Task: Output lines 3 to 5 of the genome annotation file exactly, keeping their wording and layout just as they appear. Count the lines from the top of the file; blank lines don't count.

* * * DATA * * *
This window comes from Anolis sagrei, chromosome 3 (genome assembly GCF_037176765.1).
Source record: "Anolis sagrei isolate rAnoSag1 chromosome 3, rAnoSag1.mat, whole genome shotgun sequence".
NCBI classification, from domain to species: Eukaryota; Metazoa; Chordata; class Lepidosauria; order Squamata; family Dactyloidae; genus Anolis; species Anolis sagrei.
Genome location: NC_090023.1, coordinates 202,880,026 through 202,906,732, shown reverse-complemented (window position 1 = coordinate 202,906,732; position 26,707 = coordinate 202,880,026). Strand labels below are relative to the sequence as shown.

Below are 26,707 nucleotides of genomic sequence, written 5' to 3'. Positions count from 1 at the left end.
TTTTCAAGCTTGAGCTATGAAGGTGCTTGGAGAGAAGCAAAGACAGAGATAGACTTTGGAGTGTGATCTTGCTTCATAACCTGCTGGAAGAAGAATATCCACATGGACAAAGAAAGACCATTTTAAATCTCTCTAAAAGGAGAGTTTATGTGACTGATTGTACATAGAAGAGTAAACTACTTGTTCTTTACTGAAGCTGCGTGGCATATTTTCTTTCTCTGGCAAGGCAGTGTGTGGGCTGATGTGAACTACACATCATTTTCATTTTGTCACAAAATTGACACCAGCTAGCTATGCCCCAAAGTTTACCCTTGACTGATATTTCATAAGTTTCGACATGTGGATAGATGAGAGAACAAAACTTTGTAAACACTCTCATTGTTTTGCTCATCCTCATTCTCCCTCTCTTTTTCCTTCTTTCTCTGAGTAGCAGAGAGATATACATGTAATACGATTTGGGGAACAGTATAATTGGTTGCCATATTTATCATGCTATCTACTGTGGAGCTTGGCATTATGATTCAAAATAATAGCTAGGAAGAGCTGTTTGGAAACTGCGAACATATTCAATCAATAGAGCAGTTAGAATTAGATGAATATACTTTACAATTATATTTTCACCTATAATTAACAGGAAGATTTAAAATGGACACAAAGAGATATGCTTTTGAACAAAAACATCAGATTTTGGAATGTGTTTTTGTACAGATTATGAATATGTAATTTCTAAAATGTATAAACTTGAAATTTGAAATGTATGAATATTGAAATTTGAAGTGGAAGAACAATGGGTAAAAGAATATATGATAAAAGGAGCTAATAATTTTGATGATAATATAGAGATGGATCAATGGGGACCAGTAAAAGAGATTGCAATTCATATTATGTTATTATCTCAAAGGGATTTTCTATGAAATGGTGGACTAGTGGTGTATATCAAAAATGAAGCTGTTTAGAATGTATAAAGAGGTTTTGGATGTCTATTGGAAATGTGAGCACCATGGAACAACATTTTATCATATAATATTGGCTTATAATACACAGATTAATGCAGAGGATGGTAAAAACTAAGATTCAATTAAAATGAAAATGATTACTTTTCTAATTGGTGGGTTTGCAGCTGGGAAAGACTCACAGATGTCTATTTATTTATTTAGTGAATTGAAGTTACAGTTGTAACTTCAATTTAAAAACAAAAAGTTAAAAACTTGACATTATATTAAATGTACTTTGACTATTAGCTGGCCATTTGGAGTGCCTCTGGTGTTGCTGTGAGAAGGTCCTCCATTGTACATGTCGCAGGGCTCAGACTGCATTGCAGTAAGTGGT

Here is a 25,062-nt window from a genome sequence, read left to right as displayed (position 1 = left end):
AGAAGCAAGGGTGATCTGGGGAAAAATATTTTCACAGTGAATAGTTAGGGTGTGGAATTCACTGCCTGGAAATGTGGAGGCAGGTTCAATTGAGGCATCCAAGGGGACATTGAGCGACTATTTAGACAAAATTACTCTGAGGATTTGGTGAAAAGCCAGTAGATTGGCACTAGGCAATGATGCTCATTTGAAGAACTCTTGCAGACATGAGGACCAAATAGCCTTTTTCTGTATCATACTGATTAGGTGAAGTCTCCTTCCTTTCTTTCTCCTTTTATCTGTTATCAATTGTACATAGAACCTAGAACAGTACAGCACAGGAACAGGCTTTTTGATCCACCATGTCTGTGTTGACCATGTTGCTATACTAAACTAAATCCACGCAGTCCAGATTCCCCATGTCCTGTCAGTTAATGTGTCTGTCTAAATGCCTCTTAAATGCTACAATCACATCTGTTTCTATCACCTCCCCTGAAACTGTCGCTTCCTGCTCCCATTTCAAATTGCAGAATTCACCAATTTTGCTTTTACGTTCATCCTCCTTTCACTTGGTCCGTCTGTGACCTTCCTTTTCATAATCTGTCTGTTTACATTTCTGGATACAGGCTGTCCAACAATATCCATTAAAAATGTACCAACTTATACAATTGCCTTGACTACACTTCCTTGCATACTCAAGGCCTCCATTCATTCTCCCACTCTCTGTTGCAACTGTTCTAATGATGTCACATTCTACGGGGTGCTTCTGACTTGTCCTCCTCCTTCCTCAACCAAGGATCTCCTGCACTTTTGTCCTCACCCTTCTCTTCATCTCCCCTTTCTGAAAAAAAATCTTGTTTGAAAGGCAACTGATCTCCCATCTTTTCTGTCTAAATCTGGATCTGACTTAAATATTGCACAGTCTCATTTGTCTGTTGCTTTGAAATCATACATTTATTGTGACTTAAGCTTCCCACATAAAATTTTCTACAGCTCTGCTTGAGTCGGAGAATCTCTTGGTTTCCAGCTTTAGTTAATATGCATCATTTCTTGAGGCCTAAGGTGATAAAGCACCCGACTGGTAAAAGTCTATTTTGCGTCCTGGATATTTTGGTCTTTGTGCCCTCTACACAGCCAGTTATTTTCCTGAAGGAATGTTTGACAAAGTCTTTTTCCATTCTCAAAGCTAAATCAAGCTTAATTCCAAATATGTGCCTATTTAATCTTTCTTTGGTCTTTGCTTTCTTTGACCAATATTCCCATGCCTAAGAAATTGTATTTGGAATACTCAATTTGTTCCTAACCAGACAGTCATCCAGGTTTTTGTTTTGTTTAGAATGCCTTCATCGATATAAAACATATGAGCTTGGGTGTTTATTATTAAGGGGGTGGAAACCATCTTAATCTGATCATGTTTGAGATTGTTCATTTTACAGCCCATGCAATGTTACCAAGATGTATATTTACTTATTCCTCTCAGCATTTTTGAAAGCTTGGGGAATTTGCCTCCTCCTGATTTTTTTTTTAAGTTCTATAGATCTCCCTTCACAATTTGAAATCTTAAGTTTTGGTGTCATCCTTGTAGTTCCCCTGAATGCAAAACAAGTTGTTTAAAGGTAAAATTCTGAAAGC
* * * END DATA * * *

NCBI classification, from domain to species: Eukaryota; Metazoa; Chordata; class Lepidosauria; order Squamata; family Dactyloidae; genus Anolis; species Anolis sagrei.
Genome location: NC_090023.1, coordinates 202,880,026 through 202,906,732, shown reverse-complemented (window position 1 = coordinate 202,906,732; position 26,707 = coordinate 202,880,026). Strand labels below are relative to the sequence as shown.

Below are 26,707 nucleotides of genomic sequence, written 5' to 3'. Positions count from 1 at the left end.